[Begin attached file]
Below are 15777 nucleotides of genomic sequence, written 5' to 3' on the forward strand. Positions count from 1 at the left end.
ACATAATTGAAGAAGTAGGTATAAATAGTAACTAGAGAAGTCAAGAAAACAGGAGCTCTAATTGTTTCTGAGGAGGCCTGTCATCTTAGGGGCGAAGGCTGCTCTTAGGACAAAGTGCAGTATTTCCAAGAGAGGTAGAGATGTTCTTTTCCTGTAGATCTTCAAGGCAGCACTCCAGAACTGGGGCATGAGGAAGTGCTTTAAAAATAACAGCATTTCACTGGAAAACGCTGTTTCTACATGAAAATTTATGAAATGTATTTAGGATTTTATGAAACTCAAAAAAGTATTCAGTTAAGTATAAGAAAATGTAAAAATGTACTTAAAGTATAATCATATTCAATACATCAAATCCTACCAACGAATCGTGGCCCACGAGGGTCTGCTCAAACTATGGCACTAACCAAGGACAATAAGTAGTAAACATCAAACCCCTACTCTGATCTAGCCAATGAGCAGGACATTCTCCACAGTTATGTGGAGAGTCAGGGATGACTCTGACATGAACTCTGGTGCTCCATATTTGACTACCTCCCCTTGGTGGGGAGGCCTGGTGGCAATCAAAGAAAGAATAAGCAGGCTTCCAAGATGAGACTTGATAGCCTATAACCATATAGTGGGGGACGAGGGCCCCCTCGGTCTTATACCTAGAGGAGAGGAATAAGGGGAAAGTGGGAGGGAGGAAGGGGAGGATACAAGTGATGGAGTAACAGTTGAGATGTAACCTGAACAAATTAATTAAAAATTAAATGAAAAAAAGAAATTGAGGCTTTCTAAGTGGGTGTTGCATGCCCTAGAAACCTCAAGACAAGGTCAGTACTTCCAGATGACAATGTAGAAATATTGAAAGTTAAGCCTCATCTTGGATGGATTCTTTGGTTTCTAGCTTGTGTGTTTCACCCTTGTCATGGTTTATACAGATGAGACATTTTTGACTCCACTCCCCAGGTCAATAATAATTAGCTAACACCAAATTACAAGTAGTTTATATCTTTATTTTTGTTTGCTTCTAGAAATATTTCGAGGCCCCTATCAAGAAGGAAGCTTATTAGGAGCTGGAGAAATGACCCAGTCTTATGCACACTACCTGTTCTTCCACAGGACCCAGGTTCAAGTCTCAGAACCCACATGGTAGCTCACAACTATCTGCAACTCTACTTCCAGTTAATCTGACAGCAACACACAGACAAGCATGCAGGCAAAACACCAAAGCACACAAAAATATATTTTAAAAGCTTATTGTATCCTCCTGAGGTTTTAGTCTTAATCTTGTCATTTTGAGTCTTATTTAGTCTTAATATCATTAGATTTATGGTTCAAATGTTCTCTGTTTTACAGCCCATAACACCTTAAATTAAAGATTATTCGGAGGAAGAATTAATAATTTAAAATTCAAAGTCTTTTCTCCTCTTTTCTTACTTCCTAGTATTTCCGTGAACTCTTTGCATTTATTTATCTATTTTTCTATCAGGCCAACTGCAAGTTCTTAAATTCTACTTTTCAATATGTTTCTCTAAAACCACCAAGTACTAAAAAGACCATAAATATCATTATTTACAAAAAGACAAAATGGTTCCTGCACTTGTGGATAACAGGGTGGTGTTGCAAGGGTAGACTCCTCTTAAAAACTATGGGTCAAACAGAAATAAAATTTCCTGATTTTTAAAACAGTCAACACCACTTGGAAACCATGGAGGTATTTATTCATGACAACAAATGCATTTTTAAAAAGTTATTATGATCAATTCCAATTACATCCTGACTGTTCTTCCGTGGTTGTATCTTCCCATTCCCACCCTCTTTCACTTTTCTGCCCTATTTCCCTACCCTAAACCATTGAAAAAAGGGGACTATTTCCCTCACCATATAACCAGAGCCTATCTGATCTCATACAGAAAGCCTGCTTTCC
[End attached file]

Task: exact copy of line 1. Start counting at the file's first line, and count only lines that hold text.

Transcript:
Below are 15777 nucleotides of genomic sequence, written 5' to 3' on the forward strand. Positions count from 1 at the left end.